Putting it All Together

There are a few more considerations in putting all of the components together and running the code on the Arduino Uno. The Arduino will be mounted in a 5.25” storage container with the front punched out to make room for the LCD panel and the rotary encoder. The assembly must take power from a typical computer power supply, which is 12 volts. The microcontroller takes the 12 volts from the power supply and regulates it into five volts. The catch is that the temperature sensor needs five volts to operate, but the fan needs the full 12 volts to operate at maximum RPM. The full schematic of the fan controller is below.

Schematic for fan controller

Figure 3: Schematic for the PID Fan Controller

Final Assembly

Final Assembly

To achieve the fan control with the voltage from the power supply, a mosfet is used to handle the switching of the power supply on and off with pulse-width-modulation (PWM). PWM is performed by the Arduino. It is simply a square wave of high voltage and low voltage where the ratio of time off and on is regulated. At its highest, the controller outputs the full 12 volts. At effective half voltage the PWM is on for half the time and at its lowest the controller outputs zero volts. Effectively, this controls the RPM of the fan by quickly switching the motor on and off for a certain amount of time, which is determined by the PID process. This scheme of fan control should provide quiet fans that effectively react to the temperature inside the case and near the critical components while handing control over to the user through the LCD UI. In addition to control, the user should also be able to get real-time temperature and fan statistics from the LCD panel. As a result we have an Arduino-powered smart fan system that is open source and helps users control the temperature and airflow of their desktop computers.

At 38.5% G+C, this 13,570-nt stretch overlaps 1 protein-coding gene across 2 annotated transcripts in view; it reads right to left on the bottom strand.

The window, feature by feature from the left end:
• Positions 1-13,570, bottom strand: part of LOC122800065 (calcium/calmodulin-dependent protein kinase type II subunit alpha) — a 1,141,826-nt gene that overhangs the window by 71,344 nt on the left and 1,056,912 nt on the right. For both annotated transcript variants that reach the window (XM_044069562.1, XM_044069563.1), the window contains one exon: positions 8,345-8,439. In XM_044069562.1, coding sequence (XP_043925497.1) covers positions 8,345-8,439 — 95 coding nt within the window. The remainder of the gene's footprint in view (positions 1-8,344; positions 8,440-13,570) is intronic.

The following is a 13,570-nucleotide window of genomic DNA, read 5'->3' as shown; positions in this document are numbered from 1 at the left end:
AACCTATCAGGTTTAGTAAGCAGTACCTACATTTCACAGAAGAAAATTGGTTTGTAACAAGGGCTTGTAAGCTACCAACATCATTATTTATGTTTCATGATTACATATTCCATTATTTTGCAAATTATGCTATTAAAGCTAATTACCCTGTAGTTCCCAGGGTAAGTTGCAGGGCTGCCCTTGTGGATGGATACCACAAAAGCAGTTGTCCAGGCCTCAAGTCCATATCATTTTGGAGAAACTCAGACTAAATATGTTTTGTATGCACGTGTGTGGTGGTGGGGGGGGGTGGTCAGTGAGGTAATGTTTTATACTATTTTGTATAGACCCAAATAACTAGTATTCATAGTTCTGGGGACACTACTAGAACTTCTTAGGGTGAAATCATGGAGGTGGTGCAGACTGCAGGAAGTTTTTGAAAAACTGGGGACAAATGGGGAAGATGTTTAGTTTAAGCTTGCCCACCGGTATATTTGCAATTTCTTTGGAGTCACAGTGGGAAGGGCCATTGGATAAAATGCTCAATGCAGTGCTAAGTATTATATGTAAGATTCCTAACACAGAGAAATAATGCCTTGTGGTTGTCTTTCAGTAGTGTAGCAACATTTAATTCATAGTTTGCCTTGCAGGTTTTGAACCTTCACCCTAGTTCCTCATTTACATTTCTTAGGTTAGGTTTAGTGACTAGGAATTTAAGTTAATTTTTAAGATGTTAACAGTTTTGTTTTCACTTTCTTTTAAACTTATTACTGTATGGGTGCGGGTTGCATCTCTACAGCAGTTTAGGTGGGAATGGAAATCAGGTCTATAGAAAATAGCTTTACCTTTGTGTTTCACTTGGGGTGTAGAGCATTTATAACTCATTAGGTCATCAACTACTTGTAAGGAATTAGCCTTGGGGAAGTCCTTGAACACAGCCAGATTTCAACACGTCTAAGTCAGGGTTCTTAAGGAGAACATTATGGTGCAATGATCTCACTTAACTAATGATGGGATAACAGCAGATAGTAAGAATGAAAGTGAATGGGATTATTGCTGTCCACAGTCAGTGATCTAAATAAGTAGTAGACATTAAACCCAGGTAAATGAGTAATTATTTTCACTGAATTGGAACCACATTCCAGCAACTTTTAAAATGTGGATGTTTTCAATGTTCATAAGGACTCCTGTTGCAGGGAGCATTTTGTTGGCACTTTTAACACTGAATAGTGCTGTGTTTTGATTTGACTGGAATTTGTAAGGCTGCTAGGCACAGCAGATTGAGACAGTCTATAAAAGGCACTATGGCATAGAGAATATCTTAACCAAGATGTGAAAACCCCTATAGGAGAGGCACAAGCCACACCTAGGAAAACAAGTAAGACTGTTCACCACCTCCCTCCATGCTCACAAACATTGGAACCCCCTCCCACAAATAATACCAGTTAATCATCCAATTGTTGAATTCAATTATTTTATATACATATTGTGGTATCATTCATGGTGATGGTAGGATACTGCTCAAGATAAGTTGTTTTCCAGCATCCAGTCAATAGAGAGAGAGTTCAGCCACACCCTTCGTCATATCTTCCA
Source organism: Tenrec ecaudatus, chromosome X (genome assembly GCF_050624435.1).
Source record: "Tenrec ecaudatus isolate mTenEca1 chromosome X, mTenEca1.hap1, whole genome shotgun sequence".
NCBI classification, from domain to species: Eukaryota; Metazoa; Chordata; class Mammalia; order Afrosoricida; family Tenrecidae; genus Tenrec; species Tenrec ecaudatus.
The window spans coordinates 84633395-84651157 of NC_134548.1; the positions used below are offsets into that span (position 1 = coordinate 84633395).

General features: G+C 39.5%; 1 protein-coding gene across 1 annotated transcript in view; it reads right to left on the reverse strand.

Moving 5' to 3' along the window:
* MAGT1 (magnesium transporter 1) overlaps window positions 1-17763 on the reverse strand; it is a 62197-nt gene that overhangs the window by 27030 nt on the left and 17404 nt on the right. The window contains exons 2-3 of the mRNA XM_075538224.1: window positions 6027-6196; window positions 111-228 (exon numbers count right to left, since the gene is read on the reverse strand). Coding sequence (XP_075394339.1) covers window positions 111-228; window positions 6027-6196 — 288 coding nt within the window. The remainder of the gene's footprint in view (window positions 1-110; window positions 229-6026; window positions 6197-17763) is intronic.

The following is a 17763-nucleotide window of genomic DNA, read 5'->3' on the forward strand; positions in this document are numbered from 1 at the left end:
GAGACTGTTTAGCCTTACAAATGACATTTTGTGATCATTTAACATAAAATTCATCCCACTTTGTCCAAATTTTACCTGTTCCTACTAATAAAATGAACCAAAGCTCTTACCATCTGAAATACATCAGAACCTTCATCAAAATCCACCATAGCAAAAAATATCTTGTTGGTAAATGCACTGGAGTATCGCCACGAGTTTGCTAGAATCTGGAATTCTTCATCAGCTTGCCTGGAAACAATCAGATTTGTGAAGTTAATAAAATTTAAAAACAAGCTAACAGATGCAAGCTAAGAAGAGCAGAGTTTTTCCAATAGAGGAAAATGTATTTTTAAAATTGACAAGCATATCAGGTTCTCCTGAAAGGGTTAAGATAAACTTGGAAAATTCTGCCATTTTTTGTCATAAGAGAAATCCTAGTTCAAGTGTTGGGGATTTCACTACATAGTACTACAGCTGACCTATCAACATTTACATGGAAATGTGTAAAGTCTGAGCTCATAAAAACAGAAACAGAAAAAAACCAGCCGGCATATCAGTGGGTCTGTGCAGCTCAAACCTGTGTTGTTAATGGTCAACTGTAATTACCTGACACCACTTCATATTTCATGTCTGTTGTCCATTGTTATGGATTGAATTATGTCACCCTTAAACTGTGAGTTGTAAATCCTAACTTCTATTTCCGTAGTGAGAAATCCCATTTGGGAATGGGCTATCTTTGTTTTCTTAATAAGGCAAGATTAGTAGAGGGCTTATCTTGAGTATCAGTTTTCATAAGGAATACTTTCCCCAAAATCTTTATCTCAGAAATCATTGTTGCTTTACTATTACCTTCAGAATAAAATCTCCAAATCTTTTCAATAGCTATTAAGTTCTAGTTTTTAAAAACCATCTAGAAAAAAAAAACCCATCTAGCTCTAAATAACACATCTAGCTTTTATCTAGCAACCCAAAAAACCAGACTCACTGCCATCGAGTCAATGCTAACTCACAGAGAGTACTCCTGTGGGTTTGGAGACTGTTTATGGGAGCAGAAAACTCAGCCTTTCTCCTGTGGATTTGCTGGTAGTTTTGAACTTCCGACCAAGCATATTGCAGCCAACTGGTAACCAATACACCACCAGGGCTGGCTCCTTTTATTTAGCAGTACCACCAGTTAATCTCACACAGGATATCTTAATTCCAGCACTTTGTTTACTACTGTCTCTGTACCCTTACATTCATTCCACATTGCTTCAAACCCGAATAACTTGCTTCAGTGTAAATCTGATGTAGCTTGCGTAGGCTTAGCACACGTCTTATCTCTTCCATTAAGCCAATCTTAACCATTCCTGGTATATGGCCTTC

Works Cited

1. Burton, Miles. Dallas Temperature Control Library. MilesBurton.com. [Online] [Cited: May 1, 2011.] http://www.milesburton.com/Dallas_Temperature_Control_Library.